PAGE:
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Weekend Buzz: Uggla done being like Dunn, halfway to Joe's mark


The Weekend Buzz, while you were debating Frank McCourt's credit rating ...

1. Uggla's hitting streak (that began with a walk): Four weeks ago, Dan Uggla was hitting like Adam Dunn. Almost exactly like Dunn. He was hitting .173. Dunn was hitting .171.

Dunn is still hitting like Dunn. Uggla is hitting like Joe DiMaggio.

He's only halfway to 56 ("You can't even fathom that," Uggla said), but Uggla's 28-game hitting streak already feels just as improbable.

For one thing, it began with a walk.

Uggla's batting average is still only .220, but that's still 47 points higher than four weeks ago. (Getty Images)  
Uggla's batting average is still only .220, but that's still 47 points higher than four weeks ago. (Getty Images)  
Uggla and Braves hitting coach Larry Parrish both say Uggla's season turned around with his July 4 walk against Rockies left-hander Rex Brothers. Uggla hit two long foul balls, and came back from an 0-2 count.

"[Parrish] talked to me about it that day, and he said that at-bat was amazing," Uggla said.

Uggla went hitless in the walk game, but the next day, he went 2 for 2. And he's had at least one hit in every game since. He has the second longest streak in the majors this year (Andre Ethier had a 30-gamer), and the third longest streak in Atlanta history (Rico Carty has the record, at 31).

He's hitting .355 during the streak, and he's now among the National League leaders in home runs.

And Adam Dunn?

He's hitting .163. His longest hitting streak this year was five games.

2. CC and the Sox: Last week, we were asking why the Yankees couldn't trade for a real No. 2 starter. This week, we're asking why their No. 1 starter, CC Sabathia, can't beat the Red Sox. Sabathia gave up seven runs in a 10-4 loss Saturday, and he's 0-4 with a 7.20 ERA in four starts against Boston this season. The last Yankee to lose to the Red Sox four times in one year? Pat Dobson, in 1975.

3. Phils and Giants, Round 3: They played last October. They fought last Friday. Is there anyone out there who doesn't want to see the Phillies and Giants meet again in this year's playoffs (except maybe for fans of the Braves, Diamondbacks, Brewers and Cardinals)?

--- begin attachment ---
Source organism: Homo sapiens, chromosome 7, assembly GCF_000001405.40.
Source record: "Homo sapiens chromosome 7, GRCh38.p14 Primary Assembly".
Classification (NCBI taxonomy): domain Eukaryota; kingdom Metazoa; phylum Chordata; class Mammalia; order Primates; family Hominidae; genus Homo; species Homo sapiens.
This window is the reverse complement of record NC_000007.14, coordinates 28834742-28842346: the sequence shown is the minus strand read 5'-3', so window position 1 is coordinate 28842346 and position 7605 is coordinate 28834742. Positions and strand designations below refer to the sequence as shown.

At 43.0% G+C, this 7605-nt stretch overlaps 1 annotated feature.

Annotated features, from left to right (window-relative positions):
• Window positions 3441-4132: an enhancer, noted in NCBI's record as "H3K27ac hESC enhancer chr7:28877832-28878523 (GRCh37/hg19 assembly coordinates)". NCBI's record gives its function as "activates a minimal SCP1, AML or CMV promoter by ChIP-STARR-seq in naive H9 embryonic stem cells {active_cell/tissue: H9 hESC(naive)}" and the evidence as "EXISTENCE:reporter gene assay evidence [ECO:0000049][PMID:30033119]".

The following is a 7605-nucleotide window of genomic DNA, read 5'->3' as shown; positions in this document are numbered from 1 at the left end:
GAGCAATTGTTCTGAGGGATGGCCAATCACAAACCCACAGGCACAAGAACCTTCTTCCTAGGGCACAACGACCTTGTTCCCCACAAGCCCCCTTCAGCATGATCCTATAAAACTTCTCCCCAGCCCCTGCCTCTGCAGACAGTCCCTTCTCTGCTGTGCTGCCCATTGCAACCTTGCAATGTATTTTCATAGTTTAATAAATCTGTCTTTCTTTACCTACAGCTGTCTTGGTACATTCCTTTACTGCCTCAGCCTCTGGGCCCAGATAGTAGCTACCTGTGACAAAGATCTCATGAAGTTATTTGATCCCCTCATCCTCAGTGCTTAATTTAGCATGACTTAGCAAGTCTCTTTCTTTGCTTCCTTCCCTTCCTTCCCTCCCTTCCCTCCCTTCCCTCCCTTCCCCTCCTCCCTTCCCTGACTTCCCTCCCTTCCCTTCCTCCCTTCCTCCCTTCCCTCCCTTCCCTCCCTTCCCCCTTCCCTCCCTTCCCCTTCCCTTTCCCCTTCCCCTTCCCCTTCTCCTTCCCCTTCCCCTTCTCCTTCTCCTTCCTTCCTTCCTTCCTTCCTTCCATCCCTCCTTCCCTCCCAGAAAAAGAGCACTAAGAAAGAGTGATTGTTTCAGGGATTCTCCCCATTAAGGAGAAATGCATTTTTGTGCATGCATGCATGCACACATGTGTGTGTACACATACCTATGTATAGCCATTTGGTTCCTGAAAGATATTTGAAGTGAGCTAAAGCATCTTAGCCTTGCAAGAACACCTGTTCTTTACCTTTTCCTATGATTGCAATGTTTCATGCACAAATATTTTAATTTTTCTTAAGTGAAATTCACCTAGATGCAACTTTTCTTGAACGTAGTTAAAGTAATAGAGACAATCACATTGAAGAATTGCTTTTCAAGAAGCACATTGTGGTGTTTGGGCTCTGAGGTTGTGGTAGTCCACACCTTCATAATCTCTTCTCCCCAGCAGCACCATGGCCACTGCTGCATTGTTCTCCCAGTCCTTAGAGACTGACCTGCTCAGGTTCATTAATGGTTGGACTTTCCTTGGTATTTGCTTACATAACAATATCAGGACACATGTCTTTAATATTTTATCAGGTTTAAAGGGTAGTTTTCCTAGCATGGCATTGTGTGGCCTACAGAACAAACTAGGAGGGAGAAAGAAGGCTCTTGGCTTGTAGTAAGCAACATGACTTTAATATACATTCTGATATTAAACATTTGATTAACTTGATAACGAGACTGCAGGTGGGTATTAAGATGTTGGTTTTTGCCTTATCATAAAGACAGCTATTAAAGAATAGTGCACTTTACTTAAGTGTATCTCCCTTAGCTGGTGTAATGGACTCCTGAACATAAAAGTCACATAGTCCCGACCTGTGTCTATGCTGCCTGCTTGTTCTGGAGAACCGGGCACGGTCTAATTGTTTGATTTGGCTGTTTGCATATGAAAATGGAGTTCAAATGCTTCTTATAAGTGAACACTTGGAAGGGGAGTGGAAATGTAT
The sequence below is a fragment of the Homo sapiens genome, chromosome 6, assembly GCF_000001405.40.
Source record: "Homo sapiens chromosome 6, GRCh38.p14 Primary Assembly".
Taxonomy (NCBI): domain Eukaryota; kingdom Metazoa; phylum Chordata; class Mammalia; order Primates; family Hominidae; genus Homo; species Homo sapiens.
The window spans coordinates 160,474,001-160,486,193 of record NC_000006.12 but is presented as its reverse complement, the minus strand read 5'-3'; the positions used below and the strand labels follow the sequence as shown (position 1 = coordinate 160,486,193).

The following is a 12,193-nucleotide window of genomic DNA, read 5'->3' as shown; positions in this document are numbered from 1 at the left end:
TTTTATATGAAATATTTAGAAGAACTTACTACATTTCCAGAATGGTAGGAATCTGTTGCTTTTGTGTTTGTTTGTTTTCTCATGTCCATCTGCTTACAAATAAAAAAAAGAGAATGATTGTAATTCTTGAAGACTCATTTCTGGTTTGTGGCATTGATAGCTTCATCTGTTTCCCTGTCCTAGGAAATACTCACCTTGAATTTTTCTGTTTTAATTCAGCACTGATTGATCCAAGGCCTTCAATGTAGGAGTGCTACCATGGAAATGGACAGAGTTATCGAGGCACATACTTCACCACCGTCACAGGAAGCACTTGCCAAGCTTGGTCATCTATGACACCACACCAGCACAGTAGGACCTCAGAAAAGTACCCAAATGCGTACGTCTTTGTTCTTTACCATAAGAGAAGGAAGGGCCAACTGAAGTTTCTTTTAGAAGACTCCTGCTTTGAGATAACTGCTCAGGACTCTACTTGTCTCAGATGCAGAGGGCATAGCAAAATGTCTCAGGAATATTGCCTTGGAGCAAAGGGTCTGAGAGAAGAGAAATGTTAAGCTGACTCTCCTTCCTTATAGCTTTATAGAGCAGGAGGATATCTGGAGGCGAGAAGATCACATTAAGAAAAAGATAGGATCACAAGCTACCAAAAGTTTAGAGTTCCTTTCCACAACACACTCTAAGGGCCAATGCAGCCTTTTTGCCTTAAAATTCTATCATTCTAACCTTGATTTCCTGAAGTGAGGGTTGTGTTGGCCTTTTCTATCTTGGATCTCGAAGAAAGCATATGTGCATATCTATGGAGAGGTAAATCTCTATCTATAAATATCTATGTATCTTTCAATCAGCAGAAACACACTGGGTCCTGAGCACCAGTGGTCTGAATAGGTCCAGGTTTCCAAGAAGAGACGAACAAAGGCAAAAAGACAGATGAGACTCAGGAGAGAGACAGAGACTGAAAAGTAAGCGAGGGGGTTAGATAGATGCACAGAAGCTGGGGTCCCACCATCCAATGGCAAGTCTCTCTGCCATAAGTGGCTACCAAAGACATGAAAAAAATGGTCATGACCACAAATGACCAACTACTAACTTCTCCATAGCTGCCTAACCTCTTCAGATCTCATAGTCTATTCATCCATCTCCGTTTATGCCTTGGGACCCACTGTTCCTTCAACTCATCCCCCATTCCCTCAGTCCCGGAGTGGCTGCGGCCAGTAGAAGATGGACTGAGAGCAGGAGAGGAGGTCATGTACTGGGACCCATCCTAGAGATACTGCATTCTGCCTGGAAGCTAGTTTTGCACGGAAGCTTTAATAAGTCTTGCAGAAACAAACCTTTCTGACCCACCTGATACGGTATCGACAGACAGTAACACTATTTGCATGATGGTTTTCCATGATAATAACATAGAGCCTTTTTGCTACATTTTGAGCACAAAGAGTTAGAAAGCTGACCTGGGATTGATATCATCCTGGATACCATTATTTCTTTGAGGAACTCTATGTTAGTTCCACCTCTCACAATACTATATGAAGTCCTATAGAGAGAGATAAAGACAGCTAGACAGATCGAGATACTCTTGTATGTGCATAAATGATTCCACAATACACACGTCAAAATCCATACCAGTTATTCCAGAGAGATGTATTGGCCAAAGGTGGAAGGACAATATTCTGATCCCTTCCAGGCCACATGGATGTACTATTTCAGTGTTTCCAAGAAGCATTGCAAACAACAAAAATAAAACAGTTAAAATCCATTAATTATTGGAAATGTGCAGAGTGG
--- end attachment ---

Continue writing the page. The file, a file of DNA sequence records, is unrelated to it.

4. Scary times in Colorado: The Rockies have had a tough season, but nothing compares to what they watched Friday night, when an Ian Desmond line drive hit Rockies pitcher Juan Nicasio in the head. Nicasio, a promising 24-year-old who was making just his 13th big-league start, underwent surgery for a broken bone in his neck, and doctors said Sunday that there's a chance he will eventually come back and pitch. Let's hope so.

5. Tough times in Pittsburgh: OK, so the Pirates aren't heading to the World Series to play the Indians. They're not going to go from 105 losses last year to a division title this year.

But did they have to fall apart this fast?

Sunday's loss to the Padres was Pittsburgh's 10th straight, and now that the Pirates are 54-59, is anyone out there predicting that they'll break that record-setting string of 18 straight losing seasons?

The pitching that was so good earlier in the year has deserted them. The Pirates gave up 35 runs in their three weekend losses to the Padres. Before this weekend, the Padres hadn't scored double-digit runs in back-to-back games against the same opponent in more than six years.

6. Everything's wrong with the Mets: The Mets still have those "Prevention and Recovery" signs all around their clubhouse. But prevention doesn't seem to be working, and recovery isn't going well, either.

The weekend began with the news that Ike Davis (already out three months with a bone bruise) won't be back this year, and that Johan Santana (shoulder surgery) may not return, either.

The weekend ended with the news that Daniel Murphy (the team's hottest hitter) is headed to the disabled list with a possibly severe knee injury, and that Jose Reyes (the team's best player) is hurt again, with a hamstring injury.

By the late innings Sunday, David Wright was playing shortstop. At least he wasn't hurt.

7. Strasburg pitches: The Nationals allowed Stephen Strasburg to throw 31 pitches Sunday at Class A Hagerstown. Then they allowed him to say 31 words to reporters, who were asked to keep 31 feet away to avoid distracting him.

8. Lawrie hits: Did you hear that Brett Lawrie went 5-for-11 with a home run in his first three big-league games? If you live in Toronto, where they're already pushing Lawrie as "the franchise's first-ever Canadian superstar," I'm guessing you did.

9. Verlander wins again: When he beat the Royals on Saturday, Justin Verlander became baseball's second 16-game winner, joining CC Sabathia. And Verlander hasn't lost to the Red Sox this year. Not even once.

10. The other Braves streak: Uggla's hitting streak continued Sunday, but rookie first baseman Freddie Freeman's streak ended at 20 games. It was the longest by a Braves rookie since Alvin Dark had a 23-gamer for the 1948 Boston Braves, and it gave the Braves the first pair of 20-game hitting streaks since the 1980 Rangers (Al Oliver and Mickey Rivers).


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